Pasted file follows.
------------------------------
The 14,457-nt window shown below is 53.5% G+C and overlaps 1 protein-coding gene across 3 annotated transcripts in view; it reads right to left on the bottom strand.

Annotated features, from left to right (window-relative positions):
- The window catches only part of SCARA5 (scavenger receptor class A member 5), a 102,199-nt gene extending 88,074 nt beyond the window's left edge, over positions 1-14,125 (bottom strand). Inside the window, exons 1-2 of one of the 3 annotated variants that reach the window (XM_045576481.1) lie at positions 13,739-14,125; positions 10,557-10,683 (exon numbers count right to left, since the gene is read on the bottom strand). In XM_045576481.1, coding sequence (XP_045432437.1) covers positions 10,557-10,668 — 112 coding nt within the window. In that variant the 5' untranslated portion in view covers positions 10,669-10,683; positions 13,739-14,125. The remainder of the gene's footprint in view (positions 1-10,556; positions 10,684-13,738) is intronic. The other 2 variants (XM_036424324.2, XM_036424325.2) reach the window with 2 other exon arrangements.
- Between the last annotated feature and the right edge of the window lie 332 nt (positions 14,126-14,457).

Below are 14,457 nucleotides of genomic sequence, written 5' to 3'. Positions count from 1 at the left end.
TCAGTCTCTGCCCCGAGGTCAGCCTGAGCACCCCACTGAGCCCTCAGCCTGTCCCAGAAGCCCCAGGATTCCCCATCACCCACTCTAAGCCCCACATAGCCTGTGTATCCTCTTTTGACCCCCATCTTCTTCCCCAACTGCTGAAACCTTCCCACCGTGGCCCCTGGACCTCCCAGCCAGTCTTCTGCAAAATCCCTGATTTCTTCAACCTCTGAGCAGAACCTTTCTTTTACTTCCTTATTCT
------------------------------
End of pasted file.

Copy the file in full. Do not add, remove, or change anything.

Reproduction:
The 14,457-nt window shown below is 53.5% G+C and overlaps 1 protein-coding gene across 3 annotated transcripts in view; it reads right to left on the bottom strand.

Annotated features, from left to right (window-relative positions):
- The window catches only part of SCARA5 (scavenger receptor class A member 5), a 102,199-nt gene extending 88,074 nt beyond the window's left edge, over positions 1-14,125 (bottom strand). Inside the window, exons 1-2 of one of the 3 annotated variants that reach the window (XM_045576481.1) lie at positions 13,739-14,125; positions 10,557-10,683 (exon numbers count right to left, since the gene is read on the bottom strand). In XM_045576481.1, coding sequence (XP_045432437.1) covers positions 10,557-10,668 — 112 coding nt within the window. In that variant the 5' untranslated portion in view covers positions 10,669-10,683; positions 13,739-14,125. The remainder of the gene's footprint in view (positions 1-10,556; positions 10,684-13,738) is intronic. The other 2 variants (XM_036424324.2, XM_036424325.2) reach the window with 2 other exon arrangements.
- Between the last annotated feature and the right edge of the window lie 332 nt (positions 14,126-14,457).

Below are 14,457 nucleotides of genomic sequence, written 5' to 3'. Positions count from 1 at the left end.
TCAGTCTCTGCCCCGAGGTCAGCCTGAGCACCCCACTGAGCCCTCAGCCTGTCCCAGAAGCCCCAGGATTCCCCATCACCCACTCTAAGCCCCACATAGCCTGTGTATCCTCTTTTGACCCCCATCTTCTTCCCCAACTGCTGAAACCTTCCCACCGTGGCCCCTGGACCTCCCAGCCAGTCTTCTGCAAAATCCCTGATTTCTTCAACCTCTGAGCAGAACCTTTCTTTTACTTCCTTATTCT